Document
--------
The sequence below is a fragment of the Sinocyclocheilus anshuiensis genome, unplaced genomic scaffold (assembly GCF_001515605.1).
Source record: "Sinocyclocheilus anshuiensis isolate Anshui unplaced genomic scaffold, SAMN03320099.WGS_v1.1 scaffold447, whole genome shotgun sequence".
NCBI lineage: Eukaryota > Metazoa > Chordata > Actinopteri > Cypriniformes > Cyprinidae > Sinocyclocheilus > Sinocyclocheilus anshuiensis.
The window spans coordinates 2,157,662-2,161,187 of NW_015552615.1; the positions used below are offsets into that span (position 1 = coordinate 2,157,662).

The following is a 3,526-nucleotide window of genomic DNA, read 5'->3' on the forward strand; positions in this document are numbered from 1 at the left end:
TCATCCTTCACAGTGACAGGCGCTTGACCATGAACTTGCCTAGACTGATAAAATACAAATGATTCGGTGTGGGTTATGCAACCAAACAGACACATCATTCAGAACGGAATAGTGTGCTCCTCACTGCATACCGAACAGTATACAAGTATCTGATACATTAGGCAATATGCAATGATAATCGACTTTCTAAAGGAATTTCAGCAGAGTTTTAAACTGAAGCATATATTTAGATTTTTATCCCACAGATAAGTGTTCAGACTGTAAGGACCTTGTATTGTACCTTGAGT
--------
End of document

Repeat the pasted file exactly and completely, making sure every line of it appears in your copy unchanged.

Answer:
The sequence below is a fragment of the Sinocyclocheilus anshuiensis genome, unplaced genomic scaffold (assembly GCF_001515605.1).
Source record: "Sinocyclocheilus anshuiensis isolate Anshui unplaced genomic scaffold, SAMN03320099.WGS_v1.1 scaffold447, whole genome shotgun sequence".
NCBI lineage: Eukaryota > Metazoa > Chordata > Actinopteri > Cypriniformes > Cyprinidae > Sinocyclocheilus > Sinocyclocheilus anshuiensis.
The window spans coordinates 2,157,662-2,161,187 of NW_015552615.1; the positions used below are offsets into that span (position 1 = coordinate 2,157,662).

The following is a 3,526-nucleotide window of genomic DNA, read 5'->3' on the forward strand; positions in this document are numbered from 1 at the left end:
TCATCCTTCACAGTGACAGGCGCTTGACCATGAACTTGCCTAGACTGATAAAATACAAATGATTCGGTGTGGGTTATGCAACCAAACAGACACATCATTCAGAACGGAATAGTGTGCTCCTCACTGCATACCGAACAGTATACAAGTATCTGATACATTAGGCAATATGCAATGATAATCGACTTTCTAAAGGAATTTCAGCAGAGTTTTAAACTGAAGCATATATTTAGATTTTTATCCCACAGATAAGTGTTCAGACTGTAAGGACCTTGTATTGTACCTTGAGT